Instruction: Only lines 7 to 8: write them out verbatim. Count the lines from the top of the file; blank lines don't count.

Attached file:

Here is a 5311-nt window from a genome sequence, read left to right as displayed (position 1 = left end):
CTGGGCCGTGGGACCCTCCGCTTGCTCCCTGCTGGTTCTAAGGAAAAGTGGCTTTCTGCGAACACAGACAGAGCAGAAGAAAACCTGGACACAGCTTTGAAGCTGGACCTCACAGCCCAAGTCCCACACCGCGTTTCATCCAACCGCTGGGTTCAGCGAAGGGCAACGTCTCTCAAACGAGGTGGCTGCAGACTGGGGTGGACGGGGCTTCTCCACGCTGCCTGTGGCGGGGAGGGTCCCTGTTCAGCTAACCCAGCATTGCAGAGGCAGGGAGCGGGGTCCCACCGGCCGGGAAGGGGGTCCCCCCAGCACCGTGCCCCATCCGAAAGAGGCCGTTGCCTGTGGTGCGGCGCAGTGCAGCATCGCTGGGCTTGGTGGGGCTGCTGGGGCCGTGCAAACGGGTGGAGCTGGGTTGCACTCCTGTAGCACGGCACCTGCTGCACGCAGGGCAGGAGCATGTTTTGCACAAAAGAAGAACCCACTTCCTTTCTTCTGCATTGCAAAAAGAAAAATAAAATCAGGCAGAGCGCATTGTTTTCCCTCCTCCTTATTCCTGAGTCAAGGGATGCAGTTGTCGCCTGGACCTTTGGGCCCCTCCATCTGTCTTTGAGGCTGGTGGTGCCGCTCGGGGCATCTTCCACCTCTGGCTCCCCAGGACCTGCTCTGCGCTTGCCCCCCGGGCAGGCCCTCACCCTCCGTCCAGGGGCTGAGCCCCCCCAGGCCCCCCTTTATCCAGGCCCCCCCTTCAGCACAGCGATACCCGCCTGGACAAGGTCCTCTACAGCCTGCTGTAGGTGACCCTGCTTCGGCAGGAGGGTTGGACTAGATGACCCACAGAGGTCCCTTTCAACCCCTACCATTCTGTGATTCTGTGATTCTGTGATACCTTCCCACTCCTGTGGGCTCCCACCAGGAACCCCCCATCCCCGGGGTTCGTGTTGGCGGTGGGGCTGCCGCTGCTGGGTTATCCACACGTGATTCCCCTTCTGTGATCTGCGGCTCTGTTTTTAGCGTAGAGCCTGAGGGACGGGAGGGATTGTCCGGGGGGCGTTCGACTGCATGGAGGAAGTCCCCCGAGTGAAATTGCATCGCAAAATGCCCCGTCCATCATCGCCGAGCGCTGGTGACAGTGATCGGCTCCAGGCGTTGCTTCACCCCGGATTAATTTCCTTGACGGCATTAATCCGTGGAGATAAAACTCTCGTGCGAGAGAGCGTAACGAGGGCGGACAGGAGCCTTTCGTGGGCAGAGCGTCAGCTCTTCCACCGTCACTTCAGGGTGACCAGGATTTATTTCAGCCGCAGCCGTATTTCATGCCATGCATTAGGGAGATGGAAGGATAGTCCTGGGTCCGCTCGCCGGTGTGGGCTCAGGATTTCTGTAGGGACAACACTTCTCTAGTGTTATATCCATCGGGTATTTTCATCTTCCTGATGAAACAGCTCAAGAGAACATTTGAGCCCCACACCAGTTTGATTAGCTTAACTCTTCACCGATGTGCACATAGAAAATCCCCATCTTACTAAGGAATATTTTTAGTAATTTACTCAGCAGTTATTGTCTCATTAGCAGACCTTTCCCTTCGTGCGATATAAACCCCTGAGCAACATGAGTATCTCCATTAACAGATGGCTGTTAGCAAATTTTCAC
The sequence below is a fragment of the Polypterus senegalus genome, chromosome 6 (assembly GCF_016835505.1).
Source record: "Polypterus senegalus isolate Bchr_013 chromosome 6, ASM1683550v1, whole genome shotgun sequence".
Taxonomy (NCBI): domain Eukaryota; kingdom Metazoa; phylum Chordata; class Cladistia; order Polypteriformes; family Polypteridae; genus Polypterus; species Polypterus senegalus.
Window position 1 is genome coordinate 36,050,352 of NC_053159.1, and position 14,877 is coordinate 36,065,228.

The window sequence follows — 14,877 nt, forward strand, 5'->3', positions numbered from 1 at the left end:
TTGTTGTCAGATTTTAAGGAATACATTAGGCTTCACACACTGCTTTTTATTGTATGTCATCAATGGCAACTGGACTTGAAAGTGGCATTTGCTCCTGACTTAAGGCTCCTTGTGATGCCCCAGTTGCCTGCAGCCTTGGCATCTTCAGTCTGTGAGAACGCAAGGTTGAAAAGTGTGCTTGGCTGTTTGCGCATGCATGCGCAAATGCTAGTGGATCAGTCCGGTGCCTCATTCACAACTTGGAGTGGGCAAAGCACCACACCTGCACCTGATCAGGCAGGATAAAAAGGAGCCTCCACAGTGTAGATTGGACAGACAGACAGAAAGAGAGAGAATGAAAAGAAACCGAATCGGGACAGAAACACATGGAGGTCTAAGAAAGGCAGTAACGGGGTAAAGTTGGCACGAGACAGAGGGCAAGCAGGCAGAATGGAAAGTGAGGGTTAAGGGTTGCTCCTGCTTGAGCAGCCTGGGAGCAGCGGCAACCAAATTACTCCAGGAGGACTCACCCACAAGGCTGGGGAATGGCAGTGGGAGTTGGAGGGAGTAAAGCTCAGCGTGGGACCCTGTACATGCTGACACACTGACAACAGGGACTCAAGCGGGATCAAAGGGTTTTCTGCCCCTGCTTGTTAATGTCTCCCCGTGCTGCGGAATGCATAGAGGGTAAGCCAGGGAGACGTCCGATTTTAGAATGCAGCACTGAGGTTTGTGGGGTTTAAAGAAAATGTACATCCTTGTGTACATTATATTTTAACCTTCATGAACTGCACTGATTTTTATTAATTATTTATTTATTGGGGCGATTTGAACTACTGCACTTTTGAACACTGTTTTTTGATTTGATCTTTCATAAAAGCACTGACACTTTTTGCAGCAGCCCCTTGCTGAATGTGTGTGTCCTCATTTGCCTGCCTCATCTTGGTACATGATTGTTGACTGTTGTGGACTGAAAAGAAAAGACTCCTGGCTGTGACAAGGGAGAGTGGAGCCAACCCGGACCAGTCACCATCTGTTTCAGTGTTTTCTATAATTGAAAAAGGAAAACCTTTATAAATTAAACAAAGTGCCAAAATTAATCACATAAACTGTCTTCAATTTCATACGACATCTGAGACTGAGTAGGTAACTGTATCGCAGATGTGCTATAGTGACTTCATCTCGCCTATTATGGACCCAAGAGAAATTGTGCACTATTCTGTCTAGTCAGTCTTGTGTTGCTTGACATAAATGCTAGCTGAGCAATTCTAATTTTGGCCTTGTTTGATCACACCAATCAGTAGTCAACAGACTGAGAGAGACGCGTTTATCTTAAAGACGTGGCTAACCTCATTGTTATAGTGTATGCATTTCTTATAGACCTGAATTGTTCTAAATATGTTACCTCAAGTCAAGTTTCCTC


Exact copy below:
The window sequence follows — 14,877 nt, forward strand, 5'->3', positions numbered from 1 at the left end:
TTGTTGTCAGATTTTAAGGAATACATTAGGCTTCACACACTGCTTTTTATTGTATGTCATCAATGGCAACTGGACTTGAAAGTGGCATTTGCTCCTGACTTAAGGCTCCTTGTGATGCCCCAGTTGCCTGCAGCCTTGGCATCTTCAGTCTGTGAGAACGCAAGGTTGAAAAGTGTGCTTGGCTGTTTGCGCATGCATGCGCAAATGCTAGTGGATCAGTCCGGTGCCTCATTCACAACTTGGAGTGGGCAAAGCACCACACCTGCACCTGATCAGGCAGGATAAAAAGGAGCCTCCACAGTGTAGATTGGACAGACAGACAGAAAGAGAGAGAATGAAAAGAAACCGAATCGGGACAGAAACACATGGAGGTCTAAGAAAGGCAGTAACGGGGTAAAGTTGGCACGAGACAGAGGGCAAGCAGGCAGAATGGAAAGTGAGGGTTAAGGGTTGCTCCTGCTTGAGCAGCCTGGGAGCAGCGGCAACCAAATTACTCCAGGAGGACTCACCCACAAGGCTGGGGAATGGCAGTGGGAGTTGGAGGGAGTAAAGCTCAGCGTGGGACCCTGTACATGCTGACACACTGACAACAGGGACTCAAGCGGGATCAAAGGGTTTTCTGCCCCTGCTTGTTAATGTCTCCCCGTGCTGCGGAATGCATAGAGGGTAAGCCAGGGAGACGTCCGATTTTAGAATGCAGCACTGAGGTTTGTGGGGTTTAAAGAAAATGTACATCCTTGTGTACATTATATTTTAACCTTCATGAACTGCACTGATTTTTATTAATTATTTATTTATTGGGGCGATTTGAACTACTGCACTTTTGAACACTGTTTTTTGATTTGATCTTTCATAAAAGCACTGACACTTTTTGCAGCAGCCCCTTGCTGAATGTGTGTGTCCTCATTTGCCTGCCTCATCTTGGTACATGATTGTTGACTGTTGTGGACTGAAAAGAAAAGACTCCTGGCTGTGACAAGGGAGAGTGGAGCCAACCCGGACCAGTCACCATCTGTTTCAGTGTTTTCTATAATTGAAAAAGGAAAACCTTTATAAATTAAACAAAGTGCCAAAATTAATCACATAAACTGTCTTCAATTTCATACGACATCTGAGACTGAGTAGGTAACTGTATCGCAGATGTGCTATAGTGACTTCATCTCGCCTATTATGGACCCAAGAGAAATTGTGCACTATTCTGTCTAGTCAGTCTTGTGTTGCTTGACATAAATGCTAGCTGAGCAATTCTAATTTTGGCCTTGTTTGATCACACCAATCAGTAGTCAACAGACTGAGAGAGACGCGTTTATCTTAAAGACGTGGCTAACCTCATTGTTATAGTGTATGCATTTCTTATAGACCTGAATTGTTCTAAATATGTTACCTCAAGTCAAGTTTCCTC